Bordeaux Wine and Cheese Pairings Guaranteed to Please!

William S. Shepard, Wine Editor | Wednesday, Jan 8th 2020
wine and cheese pairings

Bordeaux Wine and Cheese Pairings

What are the best Bordeaux wine and cheese pairings?  This is a question often asked, and we wanted to offer you an easy guide to help you when hosting a dinner party or luncheon.

Easy wine & cheese combinations:

  • Brie with red St. Emilion wine 
  • Soft ripened Saint Albray cheese with red Bordeaux  
  • Blue Cheese with Sauternes 
  • Chèvre (goat cheeses) with Entre- Deux-Mers white Bordeaux 

Have you planned a dinner party around the wine and cheese Here are suggestions for Bordeaux wine and cheeses that are easy to replicate.

Pairings for a simple but impressive buffet:

This could be thematic, such as Bordeaux Wine and Cheese. Let your guests choose their own cheeses from an assortment. Add fresh baguettes, fruit and nuts. And to make things really easy for your guests, put the wine that goes best with each cheese.

  • Here are some selections:
    • First try Brie and Camembert with red St. Emilion wine Grand Corbin d’Espagne 2005
    • Then offer a soft ripened Saint Albray cheese with red Bordeaux  Château Haut La Perrière, Côtes de Castillon
    • Next add a Roquefort and Bleu d’Auvergne (blue cheese) with Sauternes Château Filhot 2009
    • Finally remember a Valençay or Chèvre (goat cheeses) with Entre- Deux-Mers white Bordeaux Château Martinon 2012
    • Beginners could simplify things-offer Mouton Cadet red or white wines with their cheese. These quality Bordeaux red and white wine blends from Mouton Rothschild offer value and Bordeaux flavor.

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Wine pairings for a sit down dinner party:

  • First Course:
    • Start with light white wine (perhaps an Entre-deux-Mers).
  • Second or Main Course
    • Then a tasty red wine from St. Emilion, or a white wine from the Graves region.
    • If a fish is served as the main course, that would call for a more substantial white wine.
  • Third or Cheese Course:
  • In Bordeaux, it is customary to serve an assortment of three cheeses for the cheese course.
    • ​For example, a mild cheese (brie or camembert), a hard cheese (farmhouse or cheddar), and a blue cheese (perhaps a Roquefort, or a festive, pyramid-shaped Valençay).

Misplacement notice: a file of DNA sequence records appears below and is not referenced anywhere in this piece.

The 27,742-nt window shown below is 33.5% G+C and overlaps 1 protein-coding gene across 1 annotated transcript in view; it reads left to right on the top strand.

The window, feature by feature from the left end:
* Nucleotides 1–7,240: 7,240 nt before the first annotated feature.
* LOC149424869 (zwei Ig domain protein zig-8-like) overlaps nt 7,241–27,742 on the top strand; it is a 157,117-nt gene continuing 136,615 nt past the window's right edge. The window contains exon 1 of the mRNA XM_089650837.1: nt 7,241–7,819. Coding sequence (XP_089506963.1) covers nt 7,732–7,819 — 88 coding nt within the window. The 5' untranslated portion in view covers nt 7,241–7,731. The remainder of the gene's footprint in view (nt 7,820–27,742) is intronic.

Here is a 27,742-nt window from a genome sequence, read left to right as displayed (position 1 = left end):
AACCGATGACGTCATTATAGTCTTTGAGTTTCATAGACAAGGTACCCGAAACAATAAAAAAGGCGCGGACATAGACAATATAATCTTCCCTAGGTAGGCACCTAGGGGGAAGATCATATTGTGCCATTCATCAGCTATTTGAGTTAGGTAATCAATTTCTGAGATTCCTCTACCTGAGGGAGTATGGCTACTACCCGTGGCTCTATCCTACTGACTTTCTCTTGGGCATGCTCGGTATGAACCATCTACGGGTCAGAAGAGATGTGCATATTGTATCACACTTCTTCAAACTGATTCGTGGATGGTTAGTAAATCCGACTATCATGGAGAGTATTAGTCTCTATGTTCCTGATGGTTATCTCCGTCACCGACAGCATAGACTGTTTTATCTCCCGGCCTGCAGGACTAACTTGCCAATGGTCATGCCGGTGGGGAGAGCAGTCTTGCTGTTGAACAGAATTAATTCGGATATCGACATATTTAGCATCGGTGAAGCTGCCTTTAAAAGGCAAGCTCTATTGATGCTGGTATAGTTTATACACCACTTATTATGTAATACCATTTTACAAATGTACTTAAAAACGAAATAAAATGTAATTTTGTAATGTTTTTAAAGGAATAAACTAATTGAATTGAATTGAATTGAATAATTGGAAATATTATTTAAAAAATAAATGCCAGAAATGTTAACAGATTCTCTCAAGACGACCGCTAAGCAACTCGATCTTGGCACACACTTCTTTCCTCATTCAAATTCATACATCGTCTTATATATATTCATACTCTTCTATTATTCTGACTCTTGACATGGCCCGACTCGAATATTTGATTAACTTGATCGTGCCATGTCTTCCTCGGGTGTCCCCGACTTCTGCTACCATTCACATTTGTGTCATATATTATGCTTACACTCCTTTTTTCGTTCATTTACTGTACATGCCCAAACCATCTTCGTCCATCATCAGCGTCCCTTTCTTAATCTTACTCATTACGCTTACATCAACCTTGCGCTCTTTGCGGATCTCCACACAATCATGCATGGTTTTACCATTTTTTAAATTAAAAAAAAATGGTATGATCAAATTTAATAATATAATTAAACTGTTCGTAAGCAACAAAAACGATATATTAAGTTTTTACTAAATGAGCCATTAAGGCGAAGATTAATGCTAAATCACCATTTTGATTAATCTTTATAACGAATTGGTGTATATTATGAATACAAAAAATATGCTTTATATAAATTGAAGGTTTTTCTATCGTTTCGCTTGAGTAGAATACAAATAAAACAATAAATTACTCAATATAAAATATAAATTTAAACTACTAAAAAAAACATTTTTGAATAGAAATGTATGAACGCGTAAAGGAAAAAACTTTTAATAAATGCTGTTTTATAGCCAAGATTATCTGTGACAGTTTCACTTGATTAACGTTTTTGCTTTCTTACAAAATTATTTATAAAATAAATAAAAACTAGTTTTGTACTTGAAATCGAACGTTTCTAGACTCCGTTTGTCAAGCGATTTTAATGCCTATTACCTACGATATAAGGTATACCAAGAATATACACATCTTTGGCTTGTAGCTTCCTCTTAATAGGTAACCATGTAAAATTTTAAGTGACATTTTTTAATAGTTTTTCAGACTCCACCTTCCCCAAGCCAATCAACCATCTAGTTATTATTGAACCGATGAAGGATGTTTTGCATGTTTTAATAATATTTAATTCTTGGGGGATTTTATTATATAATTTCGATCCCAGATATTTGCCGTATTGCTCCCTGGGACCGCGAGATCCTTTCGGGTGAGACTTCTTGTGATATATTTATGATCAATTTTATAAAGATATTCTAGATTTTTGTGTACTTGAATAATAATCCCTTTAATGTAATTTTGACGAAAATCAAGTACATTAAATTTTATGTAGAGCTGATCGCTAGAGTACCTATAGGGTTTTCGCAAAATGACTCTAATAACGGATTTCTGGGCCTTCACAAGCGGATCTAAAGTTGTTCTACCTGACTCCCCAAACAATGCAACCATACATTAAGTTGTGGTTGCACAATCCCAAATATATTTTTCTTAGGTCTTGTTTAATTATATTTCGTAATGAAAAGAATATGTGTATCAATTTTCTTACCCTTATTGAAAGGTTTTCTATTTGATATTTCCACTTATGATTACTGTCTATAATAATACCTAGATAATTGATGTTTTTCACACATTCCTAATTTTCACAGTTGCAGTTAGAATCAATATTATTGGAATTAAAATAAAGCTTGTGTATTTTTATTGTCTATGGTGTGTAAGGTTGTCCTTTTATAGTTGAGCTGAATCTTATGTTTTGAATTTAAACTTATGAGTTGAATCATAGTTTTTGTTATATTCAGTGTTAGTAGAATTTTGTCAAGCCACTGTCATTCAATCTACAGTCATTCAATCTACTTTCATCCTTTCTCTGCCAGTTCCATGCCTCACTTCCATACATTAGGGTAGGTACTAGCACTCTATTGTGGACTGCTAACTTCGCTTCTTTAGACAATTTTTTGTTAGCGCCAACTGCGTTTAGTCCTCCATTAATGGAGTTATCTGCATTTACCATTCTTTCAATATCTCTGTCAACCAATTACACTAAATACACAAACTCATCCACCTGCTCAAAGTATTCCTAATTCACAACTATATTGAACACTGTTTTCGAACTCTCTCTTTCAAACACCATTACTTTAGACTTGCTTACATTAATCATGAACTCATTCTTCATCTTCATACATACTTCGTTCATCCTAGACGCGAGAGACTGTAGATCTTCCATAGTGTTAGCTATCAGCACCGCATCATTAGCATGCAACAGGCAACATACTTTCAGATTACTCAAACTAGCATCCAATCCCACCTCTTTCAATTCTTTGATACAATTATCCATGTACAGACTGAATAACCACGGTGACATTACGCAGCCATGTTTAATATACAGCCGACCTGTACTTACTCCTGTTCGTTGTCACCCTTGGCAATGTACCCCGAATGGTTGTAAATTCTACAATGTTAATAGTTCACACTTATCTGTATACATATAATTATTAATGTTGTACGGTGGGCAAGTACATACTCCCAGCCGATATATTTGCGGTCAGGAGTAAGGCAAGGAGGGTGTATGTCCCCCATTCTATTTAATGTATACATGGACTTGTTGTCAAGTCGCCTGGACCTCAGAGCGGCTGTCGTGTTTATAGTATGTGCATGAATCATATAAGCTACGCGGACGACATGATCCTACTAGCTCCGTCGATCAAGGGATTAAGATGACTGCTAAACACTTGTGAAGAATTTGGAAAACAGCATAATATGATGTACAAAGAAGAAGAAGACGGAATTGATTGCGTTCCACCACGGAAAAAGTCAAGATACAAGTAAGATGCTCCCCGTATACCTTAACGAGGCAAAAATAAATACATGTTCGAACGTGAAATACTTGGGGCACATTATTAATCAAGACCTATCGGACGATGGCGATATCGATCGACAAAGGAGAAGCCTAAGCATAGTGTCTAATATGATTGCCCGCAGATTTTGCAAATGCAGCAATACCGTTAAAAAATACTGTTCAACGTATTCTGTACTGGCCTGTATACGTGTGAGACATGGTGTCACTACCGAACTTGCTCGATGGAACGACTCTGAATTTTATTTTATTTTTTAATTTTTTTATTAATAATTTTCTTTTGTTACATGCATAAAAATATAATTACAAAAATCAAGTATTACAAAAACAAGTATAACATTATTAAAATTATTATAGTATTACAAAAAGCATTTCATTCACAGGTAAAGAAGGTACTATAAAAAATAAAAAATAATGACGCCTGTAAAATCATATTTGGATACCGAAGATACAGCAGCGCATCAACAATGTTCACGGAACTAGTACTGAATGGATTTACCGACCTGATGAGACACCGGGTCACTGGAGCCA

• Often a glass of the same wine that accompanied the main course is offered, particularly if that was a red wine.
    • magnum of red wine, opened at the meat course can be served with the cheese course. This will add a festive touch to your dinner. Guests know it is a special occasion when a magnum of fine wine is uncorked for their pleasure!
    • If you do wish to offer a separate wine with the cheese course, pick a wine that is deeper than the two already served. Perhaps you offer a wine from your cellar from an earlier vintage.
  • Dessert Course:
    • Try a smooth Sauternes if the dessert is not overly sweet.
    • Château Coutet is a dry Sauternes, while Château Suduiraut is more opulent.

Tasty wine pairing variations:

When I visited Roquefort sur Soulzon and first tasted that famous cheese, I was surprised to hear the recommendation that it be served with a recent vintage of chilled Sauternes.

  • It was further suggested that the blue cheese be served as a soufflé!
  • Upon returning to Bordeaux with a wheel of Roquefort, we followed that wine recommendation, and served a Roquefort soufflé as the first course at our next dinner. The combination was delicious and memorable. (The same wine is perfect with a smooth paté as a first course.)

Some flexibility allows the host or hostess to delight his or her guests with new wine and cheese pairings. This makes for a memorable occasion.

For more information on Bordeaux, visit the Great Wine Capitals Global Network!

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